Targeting an invisible problem: Combatting air pollution with citizen science

Author: 
Emma DeRoy
Source: 
Canada's National Observer
Date published: 
November 16, 2021

What’s invisible to the naked eye and more deadly than traffic accidents?

Surprise — it’s air pollution.

While exposure to air pollution is the fourth-leading risk factor for death worldwide, it remains a silent public health emergency, as noted by WHO director-general Dr. Tedros Adhanom Ghebreyesus.

Let’s face it — air pollution is not a particularly sexy issue. It is difficult to touch or see, and its adverse health effects are not always immediate. In short, it’s easy to disregard.

The Sierra Club Canada Foundation is looking to change this. To bring the issue of air pollution to the forefront, the Foundation’s Ontario chapter started a campaign in 2020 called Breathe Easy.

The campaign’s aims are twofold:

  1. To better understand citywide air quality by supplementing permanent monitoring stations with low-cost monitors; and
  2. To empower action on air pollution at all levels.

Understanding local air quality is important — after all, it’s difficult to develop a solution if you don’t understand the problem. While permanent air quality monitoring stations are extremely valuable, they’re often scarce. Meanwhile, air pollution levels can vary significantly across both space and time.

This is where citizen science comes in. Since its inception, Breathe Easy’s team of citizen scientists — armed with handheld air quality monitors — have measured pollution levels across the city of Ottawa, where the project is being piloted. The goal of Breathe Easy is to bring awareness to the issue of air pollution and inspire action at all levels — both in the lives of individuals and within the broader community.

Our air quality monitors measure a specific type of air pollutant known as PM2.5. These particles are extremely small, which allows them to penetrate deep enough to enter the bloodstream. It is the most harmful air pollutant to human health and is responsible for the majority of deaths.

Breathe Easy is using Ottawa to pilot a model that can subsequently be applied elsewhere. The reality is air pollution isn’t an issue constrained to a specific city — it’s an issue that affects all Canadians. Clean air is important for us as individuals, for our children, for our parents, and for our friends.

Most folks are reminded about air pollution when air quality advisories are issued — for example, during wildfires. Advisories are intended to help residents reduce their exposure to high levels of air pollution. While actions taken to mitigate exposure (e.g. staying inside and running an air purifier) may improve the quality of the air we breathe in the short term, they are not long-term solutions.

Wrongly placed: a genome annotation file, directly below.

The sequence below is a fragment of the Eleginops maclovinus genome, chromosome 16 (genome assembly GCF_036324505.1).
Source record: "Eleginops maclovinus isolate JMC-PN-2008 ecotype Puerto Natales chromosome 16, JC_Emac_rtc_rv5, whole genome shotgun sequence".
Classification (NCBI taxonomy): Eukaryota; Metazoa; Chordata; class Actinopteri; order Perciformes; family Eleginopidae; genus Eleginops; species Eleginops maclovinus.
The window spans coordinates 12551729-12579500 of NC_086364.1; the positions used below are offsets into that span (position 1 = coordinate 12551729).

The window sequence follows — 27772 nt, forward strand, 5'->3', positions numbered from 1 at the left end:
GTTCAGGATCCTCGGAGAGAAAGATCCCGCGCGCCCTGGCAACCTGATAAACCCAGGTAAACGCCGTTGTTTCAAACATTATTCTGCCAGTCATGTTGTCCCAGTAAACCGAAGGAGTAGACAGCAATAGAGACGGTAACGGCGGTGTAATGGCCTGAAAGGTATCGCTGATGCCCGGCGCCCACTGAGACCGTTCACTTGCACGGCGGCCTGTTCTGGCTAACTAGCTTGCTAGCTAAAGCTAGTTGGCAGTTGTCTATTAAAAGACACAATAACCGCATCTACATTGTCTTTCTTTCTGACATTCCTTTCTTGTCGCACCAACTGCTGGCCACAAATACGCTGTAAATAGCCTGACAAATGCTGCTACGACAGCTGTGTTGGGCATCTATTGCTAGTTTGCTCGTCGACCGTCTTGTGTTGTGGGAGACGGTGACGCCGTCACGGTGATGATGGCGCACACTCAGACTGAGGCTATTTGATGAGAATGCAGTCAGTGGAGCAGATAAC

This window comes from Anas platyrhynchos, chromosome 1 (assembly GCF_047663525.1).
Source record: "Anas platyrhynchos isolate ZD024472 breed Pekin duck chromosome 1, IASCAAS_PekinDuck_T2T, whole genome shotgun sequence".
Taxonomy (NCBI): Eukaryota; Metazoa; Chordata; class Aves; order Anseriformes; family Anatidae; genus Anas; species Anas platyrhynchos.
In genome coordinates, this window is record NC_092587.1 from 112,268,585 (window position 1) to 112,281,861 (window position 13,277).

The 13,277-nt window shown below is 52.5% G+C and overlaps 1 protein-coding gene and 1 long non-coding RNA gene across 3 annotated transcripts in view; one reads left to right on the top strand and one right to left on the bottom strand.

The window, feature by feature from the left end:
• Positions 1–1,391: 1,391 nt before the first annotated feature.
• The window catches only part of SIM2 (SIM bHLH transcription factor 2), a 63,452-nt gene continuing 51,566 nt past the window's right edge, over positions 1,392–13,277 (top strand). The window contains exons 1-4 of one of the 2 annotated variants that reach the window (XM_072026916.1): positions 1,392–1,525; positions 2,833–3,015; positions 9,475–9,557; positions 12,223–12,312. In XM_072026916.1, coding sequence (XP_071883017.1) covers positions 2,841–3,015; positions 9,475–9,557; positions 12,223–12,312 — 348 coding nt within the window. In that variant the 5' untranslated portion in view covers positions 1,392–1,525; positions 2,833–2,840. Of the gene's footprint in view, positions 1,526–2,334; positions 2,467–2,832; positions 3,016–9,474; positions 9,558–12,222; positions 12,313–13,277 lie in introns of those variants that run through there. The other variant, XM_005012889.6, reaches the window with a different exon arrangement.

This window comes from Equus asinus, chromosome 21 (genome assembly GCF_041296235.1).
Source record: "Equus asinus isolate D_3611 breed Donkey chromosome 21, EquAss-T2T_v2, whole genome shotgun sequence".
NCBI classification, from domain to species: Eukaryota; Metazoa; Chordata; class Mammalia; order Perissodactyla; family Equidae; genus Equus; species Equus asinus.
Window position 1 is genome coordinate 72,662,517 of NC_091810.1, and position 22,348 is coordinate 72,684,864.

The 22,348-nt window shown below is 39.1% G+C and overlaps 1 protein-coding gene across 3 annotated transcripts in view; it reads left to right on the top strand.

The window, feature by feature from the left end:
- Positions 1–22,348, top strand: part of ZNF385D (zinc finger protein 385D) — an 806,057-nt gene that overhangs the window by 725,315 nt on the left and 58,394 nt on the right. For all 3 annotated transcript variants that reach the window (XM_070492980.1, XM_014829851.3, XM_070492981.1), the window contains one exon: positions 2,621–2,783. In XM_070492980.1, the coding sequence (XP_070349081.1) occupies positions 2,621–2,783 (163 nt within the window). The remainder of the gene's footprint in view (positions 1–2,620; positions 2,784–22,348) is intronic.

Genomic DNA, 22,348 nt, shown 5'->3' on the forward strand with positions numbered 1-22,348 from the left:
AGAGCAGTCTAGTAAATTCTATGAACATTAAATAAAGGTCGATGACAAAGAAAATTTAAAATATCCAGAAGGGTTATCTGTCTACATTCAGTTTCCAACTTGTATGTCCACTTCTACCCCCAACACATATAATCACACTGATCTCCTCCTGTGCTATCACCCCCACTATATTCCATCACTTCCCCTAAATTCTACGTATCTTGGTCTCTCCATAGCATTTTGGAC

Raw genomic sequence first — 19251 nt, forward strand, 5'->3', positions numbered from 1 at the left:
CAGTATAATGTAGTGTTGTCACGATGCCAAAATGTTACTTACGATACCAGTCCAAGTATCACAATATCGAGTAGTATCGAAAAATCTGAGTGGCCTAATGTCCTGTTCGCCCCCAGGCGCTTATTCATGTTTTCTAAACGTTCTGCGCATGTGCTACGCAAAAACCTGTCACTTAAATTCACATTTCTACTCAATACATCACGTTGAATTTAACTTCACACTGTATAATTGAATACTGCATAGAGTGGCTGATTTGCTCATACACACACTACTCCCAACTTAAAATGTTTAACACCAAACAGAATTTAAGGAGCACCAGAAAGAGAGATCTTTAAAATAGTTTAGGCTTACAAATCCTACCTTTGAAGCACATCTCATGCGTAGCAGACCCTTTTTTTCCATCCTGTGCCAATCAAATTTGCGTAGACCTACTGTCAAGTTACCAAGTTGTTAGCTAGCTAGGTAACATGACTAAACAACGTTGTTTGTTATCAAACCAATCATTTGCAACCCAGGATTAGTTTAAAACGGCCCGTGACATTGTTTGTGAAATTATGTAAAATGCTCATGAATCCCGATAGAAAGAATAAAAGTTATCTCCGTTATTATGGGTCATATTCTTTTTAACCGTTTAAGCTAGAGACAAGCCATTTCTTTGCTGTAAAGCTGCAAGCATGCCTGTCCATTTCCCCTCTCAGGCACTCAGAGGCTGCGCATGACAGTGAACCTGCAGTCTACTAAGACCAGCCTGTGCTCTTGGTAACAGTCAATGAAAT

Additionally, the available research suggests that even low levels of air pollution can lead to adverse health effects. This finding has two implications. First, it suggests that a limited focus on air pollution during poor air quality episodes overlooks the broader problem.

Second, it suggests that even small decreases in air pollution — particularly when levels are already low — can lead to marked improvements in our health (among other benefits).

Together with our communities and our governments, we must shift our focus away from dealing with the repercussions of air pollution and work towards fixing the cause of the problem.

The good news is we have the power to drive meaningful, positive change. The great news is we can accelerate climate action in the process. While often tackled separately, the two phenomena are intimately intertwined. Instead of focusing on solutions that target either problem, we can make huge strides forward by focusing on strategies that tackle both air pollution AND climate change. These are solutions that we’re advocating for with Breathe Easy.

Individually, we can drive change by modifying our behaviours. We can start small — we can install solar panels, buy an electric vehicle, ensure adequate home insulation, and run errands by walking or biking.

Collectively, there are many things our political leaders can and must do to catalyze the systemic changes needed. This includes electrifying transportation, replacing fossil fuels with renewable energy, and redesigning our urban areas to promote active travel.

COP26 was a poignant reminder that collaborative action is imperative to combat the climate crisis. To shift the tide on climate change and air pollution, we have to collectively take a stand. By deploying strategies that have co-benefits for both air pollution and climate change, we will in turn improve public health.

What can you do to spur these large-scale changes? Make your voice count. Use it to advocate for clean air and a healthy planet for future generations. Volunteer. Attend a rally. Call on politicians to prioritize a sustainable future and to lead our communities.

More and more people are committing to action. Will you join us?

***

The Breathe Easy campaign is carried out in co-operation with Ecology Ottawa and with funding from the Ottawa Community Foundation. The campaign is currently in the process of expanding, both within and beyond Ottawa.

To learn more or to get involved, visit: https://www.sierraclub.ca/en/breatheeasy-campaign

Local Chapter: 
Related campaign: 
BreatheEasy